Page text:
The whole game has changed
Over the past several months, many have been faced with a job loss or are feeling insecure where they are in their career and find themselves “in the market”. For some, this is a new experience after years with one employer. Those who haven’t been accustomed to making job changes are now facing this reality – and frankly, for some, it is a confusing process that has changed so much over recent years.
One startling statistic: more seasoned and tenured workers (I am being polite in not saying “older”) have been the victims of job cuts in this recession than in any other recent recession. The 45-50-60 + age group – more males than females – has been most affected. The unemployment rate for workers 65 + hit 5.1 percent last December, a 31-year high, according to the US Bureau of Labor Statistics. When employers look to cut costs, it has been the more tenured employees earning the most who are cut.
If this is you, or someone you know who lost their job or is insecure with their present situation, perhaps these tips will help:
Most important – have a plan & direction – Know the ideal job and career for you, have a plan for your search and work at it every day. If you can’t seem to find your own direction, get help doing this. You will be dead in the water without clear direction and a plan. This goes for any age range.
There are plenty of jobs out there – just not where you used to look – Don’t buy into the noise that there are no jobs out there. Not true. I monitor the job market daily and the number of job postings or near-future hirings have been good. Not as robust as a few years back, but still very good, and better than other larger markets in NYS. You may have been accustomed to looking in the help-wanted section of a newspaper, but you won’t find many jobs there as it is more efficient to use technology when hiring. Check job boards like CareerBuilder, Hot Jobs, etc. Check websites for local recruiters as well.
Your resume: 1-2-3 pages – it doesn’t matter anymore – In the past, the advice has always been: keep a resume to one page. Not so any longer; in fact, just the opposite. It is important to fully “sell” your experience, skills, strengths and accomplishments, and not be harnessed by the one-page or two-page rule. Most resumes are uploaded into programs that destroy the formatting anyway.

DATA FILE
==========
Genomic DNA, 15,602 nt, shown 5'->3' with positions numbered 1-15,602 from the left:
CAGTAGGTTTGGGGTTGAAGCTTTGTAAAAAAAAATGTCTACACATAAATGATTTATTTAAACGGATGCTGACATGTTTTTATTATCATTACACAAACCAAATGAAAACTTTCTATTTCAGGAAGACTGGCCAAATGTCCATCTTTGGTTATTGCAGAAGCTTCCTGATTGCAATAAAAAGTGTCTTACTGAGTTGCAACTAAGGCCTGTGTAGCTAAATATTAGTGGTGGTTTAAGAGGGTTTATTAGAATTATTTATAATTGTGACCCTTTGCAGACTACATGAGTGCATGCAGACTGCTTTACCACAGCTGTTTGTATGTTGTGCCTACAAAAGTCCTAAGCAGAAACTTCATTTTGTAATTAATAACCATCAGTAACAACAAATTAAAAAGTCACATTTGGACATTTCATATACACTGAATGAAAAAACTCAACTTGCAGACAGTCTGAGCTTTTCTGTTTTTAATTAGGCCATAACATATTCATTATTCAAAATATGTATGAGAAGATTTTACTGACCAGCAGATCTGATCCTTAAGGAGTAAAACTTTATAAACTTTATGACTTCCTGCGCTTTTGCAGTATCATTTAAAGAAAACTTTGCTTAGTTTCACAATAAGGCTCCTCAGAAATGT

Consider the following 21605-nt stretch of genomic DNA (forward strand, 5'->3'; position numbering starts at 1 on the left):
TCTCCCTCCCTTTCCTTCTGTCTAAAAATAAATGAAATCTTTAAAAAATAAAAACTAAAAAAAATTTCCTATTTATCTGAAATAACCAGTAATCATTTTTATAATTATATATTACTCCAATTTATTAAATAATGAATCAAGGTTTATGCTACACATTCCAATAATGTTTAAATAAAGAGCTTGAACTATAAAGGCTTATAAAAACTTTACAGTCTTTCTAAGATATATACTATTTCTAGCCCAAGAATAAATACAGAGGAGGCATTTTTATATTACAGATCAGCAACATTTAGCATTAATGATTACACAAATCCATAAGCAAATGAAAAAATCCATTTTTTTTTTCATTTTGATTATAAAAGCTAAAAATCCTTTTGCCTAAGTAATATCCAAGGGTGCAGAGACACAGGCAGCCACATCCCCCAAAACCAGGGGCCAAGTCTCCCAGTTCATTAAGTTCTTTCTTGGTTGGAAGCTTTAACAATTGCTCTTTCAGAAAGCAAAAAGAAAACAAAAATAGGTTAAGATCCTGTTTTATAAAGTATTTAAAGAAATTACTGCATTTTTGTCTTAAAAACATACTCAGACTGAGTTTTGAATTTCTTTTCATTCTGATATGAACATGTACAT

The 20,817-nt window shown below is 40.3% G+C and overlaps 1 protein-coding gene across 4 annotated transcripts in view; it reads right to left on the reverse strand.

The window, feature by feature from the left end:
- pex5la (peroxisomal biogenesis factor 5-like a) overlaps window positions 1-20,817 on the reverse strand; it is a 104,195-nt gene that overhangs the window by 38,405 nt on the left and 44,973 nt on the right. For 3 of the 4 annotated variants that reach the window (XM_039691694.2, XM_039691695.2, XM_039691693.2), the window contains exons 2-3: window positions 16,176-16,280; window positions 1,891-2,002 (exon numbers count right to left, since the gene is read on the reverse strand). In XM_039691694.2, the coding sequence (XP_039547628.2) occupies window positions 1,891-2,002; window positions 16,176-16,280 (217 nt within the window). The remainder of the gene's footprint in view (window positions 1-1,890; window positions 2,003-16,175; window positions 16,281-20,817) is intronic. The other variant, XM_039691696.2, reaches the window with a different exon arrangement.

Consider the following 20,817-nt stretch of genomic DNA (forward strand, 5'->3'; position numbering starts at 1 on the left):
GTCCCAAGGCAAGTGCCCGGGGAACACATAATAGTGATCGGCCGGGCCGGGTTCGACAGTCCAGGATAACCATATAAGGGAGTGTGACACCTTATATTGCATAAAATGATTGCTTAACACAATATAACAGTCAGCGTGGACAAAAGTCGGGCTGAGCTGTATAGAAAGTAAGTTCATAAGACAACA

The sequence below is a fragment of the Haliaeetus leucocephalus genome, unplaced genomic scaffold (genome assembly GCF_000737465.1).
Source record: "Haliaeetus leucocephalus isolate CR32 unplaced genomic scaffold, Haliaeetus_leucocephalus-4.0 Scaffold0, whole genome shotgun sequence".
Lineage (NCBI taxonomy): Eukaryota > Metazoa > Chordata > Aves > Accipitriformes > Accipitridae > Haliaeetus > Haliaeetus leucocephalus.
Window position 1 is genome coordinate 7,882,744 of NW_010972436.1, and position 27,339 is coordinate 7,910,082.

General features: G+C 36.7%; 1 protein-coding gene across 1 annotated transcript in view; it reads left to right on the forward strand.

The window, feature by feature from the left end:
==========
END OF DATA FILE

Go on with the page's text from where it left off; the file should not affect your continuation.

Know what to expect when you apply – Don’t expect to send your resume today by email and receive a phone call tomorrow. It is common to send a resume and wait weeks for a response. This sounds unbelievable, but true. Also, given that it is so easy for people to just fire resumes to any opening – even those they are unqualified for – human resources departments are flooded and often do not or simply can’t acknowledge or even communicate back to an applicant. This is why you should always follow up!
Know technology – To be competitive, it is imperative that one have a good working knowledge of the popular technology and be able to sell this as a skill on your resume and in an interview. At a minimum, you should be proficient in Microsoft Word, Excel and PowerPoint. You should also be familiar with email programs, preferably Microsoft Outlook.
Be careful not to “date” yourself – So important, and often overlooked. Some job seekers don’t keep up with the latest protocols and “date” themselves. This could be anything from sending a resume by US mail when the job posting requested it be via email to not having your own email address, but using your spouse’s address, to not including your cell phone number or email address on your resume. Little touches – very important.
Even with new technology, networking still rules – Nothing beats those connections you have made throughout your life, and the new connections you will make if you are actively engaged in networking. Studies show that between 65-80 percent of jobs are found through plain, old-style networking – pressing the flesh, meeting others, helping others, staying in contact and following up on contacts made.
Dan Moran is president & founder of Next-Act, a career management & transition firm located in Colonie. You can reach him at 641.8968 or firstname.lastname@example.org or visit www.next-act.com.